Why Don’t My Chickens Roost at Night?

Roosting Chickens

In a bid to rear a happy flock, farmers will often prepare a comfortable coop for their chickens. From providing nesting boxes to feeding areas and a roosting bar, there’s nothing happier for a chicken farmer than to see your flock roosting comfortably at night.

However, you may notice one or more of your chicken refusing to roost when darkness falls. Knowing that you’ve already ticked the boxes in preparing the perfect coop, you may now wonder what causes this. And there are a few common reasons why they will not roost at night, and it’s not because they’re unwell or dislike what you’ve prepared.

If a chicken will not roost, it is often your chicken’s way of telling you the coop is dirty or there are pests inside. But chickens will also refuse to roost if the coop is overcrowded, or perhaps they just don’t consider the coop to be their home yet.

In this article, we’ll go into detail about these issues. I will also share some simple ways to resolve it quickly.

The Coop May Be Dirty or Have Unwanted Pests

Picky as they may be, one of the reasons why chicken won’t roost at night is that the coop is dirty.

Of course, it’s not that your chickens are bothered that the coop isn’t sanitized, but it should at least be reasonably poop-free for them to roost comfortably. Despite earning the reputation of being “dirty” birds, chickens too want a clean place to sleep in.

If you’ve already cleaned the coop but notice that your chicken is still refusing to enter, you may want to consider running the coop through a pest mitigation process. As pests like mites or lice may often bother your chicken at night as they try to roost, having them around the coop would be a turnoff to your chickens.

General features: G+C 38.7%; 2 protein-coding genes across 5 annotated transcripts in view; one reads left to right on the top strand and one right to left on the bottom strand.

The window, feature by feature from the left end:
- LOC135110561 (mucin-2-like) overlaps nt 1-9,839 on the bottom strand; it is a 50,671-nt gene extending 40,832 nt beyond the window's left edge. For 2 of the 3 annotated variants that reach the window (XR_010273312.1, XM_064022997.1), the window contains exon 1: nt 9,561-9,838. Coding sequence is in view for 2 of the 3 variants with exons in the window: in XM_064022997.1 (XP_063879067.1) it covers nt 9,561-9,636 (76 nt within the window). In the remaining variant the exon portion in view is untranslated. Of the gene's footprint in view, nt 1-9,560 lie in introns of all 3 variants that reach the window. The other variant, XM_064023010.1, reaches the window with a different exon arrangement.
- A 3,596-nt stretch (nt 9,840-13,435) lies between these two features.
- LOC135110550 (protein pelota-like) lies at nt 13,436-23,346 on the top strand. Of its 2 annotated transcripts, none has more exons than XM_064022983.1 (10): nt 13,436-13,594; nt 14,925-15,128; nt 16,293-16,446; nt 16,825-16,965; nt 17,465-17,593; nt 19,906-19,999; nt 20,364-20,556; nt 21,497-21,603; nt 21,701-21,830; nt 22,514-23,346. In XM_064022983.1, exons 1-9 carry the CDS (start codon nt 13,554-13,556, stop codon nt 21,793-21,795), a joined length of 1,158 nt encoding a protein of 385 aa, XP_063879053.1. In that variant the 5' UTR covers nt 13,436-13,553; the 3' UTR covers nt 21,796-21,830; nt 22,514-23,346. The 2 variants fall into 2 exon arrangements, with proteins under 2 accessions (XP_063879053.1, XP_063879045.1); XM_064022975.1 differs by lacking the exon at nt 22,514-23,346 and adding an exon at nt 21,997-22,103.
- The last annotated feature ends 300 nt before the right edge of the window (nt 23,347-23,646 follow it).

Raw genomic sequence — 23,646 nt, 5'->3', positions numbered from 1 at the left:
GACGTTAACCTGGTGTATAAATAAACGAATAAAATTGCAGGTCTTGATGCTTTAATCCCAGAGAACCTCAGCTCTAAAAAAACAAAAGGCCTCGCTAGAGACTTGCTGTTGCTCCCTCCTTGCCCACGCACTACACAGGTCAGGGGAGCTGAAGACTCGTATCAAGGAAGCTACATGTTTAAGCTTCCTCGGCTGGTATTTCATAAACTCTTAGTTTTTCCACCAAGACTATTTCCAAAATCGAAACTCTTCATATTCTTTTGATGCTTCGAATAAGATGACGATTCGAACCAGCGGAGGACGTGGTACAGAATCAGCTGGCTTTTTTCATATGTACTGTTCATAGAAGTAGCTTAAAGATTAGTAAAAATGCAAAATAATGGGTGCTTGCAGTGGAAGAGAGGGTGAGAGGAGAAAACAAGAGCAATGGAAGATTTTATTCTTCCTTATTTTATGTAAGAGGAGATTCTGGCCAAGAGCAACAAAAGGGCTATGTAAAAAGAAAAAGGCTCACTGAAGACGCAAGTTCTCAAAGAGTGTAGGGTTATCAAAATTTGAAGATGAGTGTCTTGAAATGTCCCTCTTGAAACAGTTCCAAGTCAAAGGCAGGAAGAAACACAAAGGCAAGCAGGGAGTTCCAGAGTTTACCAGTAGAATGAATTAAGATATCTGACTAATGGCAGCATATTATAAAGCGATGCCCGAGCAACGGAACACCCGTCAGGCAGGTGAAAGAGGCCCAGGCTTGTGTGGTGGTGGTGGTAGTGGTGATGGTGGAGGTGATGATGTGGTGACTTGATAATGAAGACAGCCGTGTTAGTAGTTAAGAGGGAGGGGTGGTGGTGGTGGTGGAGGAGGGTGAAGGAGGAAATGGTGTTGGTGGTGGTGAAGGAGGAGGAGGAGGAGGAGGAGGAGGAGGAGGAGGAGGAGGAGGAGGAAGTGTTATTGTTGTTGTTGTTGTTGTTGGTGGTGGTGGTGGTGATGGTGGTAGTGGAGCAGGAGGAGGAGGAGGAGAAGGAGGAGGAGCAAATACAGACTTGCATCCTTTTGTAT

The Coop May Be Overcrowded

Subsequently, if your chickens are being placed in an overcrowded coop, they may refuse to roost inside it. Chickens regularly enjoy more space between each other, so be sure to have a coop that is wide and comfortable enough if you want them to roost at night.

You’ll also want to check that there are enough feeders and water to go about for all your chickens, or they may still refuse to roost even if there’s a lot of space for the flock.

Crowding can also be a matter of some chickens not feeling safe around others in her flock. As you pay close attention to your flock, you may also want to see if there is a “bully” among your chickens that is causing unrest to the other chickens. This may also be one of the reasons why your chickens are refusing to roost at night.

A good way to handle this is by separating the aggressive chicken from the rest. You may opt to have a different coop for the “bully” or leave them out but be sure to keep the yard safe from any predators’ reach if you do so.

Your Chicken Has No Idea Where “home” Is

Finally, one very common reason why your chicken doesn’t roost in the coop is simply that they’re not aware of where they should return to in the night.

This is common with new chickens as it takes time for them to get used to their new environment. If you’ve just brought a young chicken home from a brooder, the young chicken may be confused and unsure where to sleep. Sometimes they will follow the flock home in the evening, but not always.